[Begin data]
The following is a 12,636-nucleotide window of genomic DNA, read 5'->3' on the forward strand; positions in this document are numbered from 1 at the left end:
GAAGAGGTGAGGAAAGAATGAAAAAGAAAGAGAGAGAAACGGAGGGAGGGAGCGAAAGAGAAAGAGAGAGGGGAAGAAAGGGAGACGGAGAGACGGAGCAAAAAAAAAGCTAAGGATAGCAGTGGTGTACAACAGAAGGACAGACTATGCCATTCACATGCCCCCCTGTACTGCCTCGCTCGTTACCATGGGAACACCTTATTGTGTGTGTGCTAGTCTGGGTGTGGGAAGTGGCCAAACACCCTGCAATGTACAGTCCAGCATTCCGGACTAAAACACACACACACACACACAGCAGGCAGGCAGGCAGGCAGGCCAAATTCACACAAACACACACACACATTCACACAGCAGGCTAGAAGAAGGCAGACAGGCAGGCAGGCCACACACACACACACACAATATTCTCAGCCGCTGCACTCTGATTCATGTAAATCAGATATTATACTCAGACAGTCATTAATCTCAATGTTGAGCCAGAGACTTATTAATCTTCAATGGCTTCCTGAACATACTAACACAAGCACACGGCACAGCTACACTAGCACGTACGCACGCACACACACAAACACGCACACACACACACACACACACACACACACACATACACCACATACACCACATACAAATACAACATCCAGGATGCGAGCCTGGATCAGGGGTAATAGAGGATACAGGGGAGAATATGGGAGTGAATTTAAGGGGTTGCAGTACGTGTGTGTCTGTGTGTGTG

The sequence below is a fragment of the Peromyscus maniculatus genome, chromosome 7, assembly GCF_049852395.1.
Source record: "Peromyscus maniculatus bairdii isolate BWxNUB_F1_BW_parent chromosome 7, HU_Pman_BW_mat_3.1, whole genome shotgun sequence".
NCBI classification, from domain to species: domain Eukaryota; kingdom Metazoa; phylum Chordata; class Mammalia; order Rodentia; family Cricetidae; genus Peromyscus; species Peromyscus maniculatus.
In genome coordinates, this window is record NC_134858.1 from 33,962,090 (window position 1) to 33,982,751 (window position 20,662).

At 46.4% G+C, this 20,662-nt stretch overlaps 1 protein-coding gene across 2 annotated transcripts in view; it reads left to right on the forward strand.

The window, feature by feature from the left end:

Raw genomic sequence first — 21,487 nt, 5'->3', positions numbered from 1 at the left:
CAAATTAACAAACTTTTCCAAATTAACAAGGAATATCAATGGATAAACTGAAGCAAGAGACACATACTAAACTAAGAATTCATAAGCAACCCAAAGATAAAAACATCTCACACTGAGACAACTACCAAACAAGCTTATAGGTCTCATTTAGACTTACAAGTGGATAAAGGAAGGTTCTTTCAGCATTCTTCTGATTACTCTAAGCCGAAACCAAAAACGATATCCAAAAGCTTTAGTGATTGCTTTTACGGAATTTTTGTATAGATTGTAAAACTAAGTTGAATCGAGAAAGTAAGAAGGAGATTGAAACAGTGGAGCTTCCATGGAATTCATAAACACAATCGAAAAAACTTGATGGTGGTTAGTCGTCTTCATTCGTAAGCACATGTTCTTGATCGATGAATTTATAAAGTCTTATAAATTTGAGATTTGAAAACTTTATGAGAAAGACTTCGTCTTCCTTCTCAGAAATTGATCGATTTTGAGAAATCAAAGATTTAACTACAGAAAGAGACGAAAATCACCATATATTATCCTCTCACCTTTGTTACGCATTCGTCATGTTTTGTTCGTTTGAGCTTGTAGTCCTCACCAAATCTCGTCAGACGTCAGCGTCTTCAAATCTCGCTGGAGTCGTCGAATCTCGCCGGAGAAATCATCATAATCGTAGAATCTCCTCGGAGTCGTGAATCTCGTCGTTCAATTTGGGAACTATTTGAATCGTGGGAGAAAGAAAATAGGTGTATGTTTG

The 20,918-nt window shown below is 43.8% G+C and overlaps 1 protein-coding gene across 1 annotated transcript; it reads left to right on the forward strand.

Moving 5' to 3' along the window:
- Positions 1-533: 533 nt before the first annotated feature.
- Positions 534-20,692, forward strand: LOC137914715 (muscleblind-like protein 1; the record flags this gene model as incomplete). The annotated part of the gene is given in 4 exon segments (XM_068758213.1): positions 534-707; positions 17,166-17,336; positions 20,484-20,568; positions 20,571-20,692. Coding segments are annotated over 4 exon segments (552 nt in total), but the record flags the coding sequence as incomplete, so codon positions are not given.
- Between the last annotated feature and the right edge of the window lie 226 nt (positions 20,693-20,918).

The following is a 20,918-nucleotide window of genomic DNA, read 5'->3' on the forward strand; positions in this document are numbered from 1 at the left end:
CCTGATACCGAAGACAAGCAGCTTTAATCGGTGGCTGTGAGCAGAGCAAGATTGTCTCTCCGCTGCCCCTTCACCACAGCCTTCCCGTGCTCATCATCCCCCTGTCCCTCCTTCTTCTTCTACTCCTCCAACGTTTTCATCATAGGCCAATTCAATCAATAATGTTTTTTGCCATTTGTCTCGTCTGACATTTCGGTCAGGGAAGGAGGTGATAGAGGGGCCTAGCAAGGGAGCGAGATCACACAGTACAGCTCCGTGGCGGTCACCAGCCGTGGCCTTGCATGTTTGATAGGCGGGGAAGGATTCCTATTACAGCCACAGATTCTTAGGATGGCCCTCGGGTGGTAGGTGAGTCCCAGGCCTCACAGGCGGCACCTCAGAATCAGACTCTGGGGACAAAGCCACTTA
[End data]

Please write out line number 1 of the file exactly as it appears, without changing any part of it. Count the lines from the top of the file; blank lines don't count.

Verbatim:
The following is a 12,636-nucleotide window of genomic DNA, read 5'->3' on the forward strand; positions in this document are numbered from 1 at the left end: